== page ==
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Using Asset Divider to Investigate the Israel-Palestinian dispute

Zeleznikow, John and Bellucci, Emilia (2010) Using Asset Divider to Investigate the Israel-Palestinian dispute. Proceedings of the 6th International Workshop on Online Dispute Resolution (ODR Workshop'10), in conjunction with the 23rd International Conference on Legal Knowledge and Information Systems (JURIX 2010). pp. 37-50. ISSN 1613-0073

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Abstract

Negotiation support systems can provide useful advice and allow disputants to more understand their goals and perform the trade-offs necessary to arrive at acceptable solutions. Whilst the Middle East conflict is a complex multi-party dispute, it might prove useful to examine it from the point of view of interest-based negotiation. Asset Divider is an interest based negotiation support system developed to support family mediation in Australia. When data about the Israel-Palestinian dispute was entered in the system, Asset Divider suggested that a Palestinian State should be created with East Jerusalem as its capital as long as the Palestinians recognised Israel, stopped or heavily limited terrorism and ceased asking for a right of return. Israel would also need to dismantle the fence and most settlements, whilst Palestine would need to discourage other Arab States and Iran from being belligerent towards Israel. Interestingly enough this suggestion is similar to the successful Camp David accords between Israel and Egypt, where Israel gave up territory for recognition and security.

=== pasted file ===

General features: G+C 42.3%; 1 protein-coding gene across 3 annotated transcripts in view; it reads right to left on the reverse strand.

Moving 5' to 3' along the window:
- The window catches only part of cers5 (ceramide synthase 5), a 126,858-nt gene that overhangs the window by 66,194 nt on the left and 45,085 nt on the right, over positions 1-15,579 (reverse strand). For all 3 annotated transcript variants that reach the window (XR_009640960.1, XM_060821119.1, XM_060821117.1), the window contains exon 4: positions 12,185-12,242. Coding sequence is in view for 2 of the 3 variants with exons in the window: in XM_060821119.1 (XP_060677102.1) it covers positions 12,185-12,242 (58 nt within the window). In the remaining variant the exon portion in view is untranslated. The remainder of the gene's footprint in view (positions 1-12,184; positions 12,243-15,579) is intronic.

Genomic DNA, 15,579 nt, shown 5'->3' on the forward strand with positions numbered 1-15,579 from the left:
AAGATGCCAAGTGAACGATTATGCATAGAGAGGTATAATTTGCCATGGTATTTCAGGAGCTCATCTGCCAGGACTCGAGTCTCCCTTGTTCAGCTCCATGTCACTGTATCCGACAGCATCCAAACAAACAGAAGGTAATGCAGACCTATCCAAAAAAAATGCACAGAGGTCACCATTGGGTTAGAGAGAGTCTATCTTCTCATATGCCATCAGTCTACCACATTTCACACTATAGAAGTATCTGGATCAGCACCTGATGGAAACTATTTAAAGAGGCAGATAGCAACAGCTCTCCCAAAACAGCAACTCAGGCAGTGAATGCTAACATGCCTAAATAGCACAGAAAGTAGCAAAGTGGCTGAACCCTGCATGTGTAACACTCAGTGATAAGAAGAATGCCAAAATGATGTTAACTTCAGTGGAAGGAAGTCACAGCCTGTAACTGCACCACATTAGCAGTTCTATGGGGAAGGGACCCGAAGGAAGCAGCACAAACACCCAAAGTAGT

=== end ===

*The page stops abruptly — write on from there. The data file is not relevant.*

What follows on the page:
Item Type: Article
Uncontrolled Keywords: ResPubID20884, Israel-Palestinian conflict, interest based negotiation, negotiation support systems
Subjects: FOR Classification > 0806 Information Systems
Faculty/School/Research Centre/Department > School of Management and Information Systems
SEO Classification > 9404 Justice and the Law
Faculty/School/Research Centre/Department > Institute of Sport, Exercise and Active Living (ISEAL)
Depositing User: VUIR
Date Deposited: 22 Jan 2013 01:41
Last Modified: 22 Jan 2013 01:41
URI: http://vuir.vu.edu.au/id/eprint/9866
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Citations in Scopus: 0 - View on Scopus

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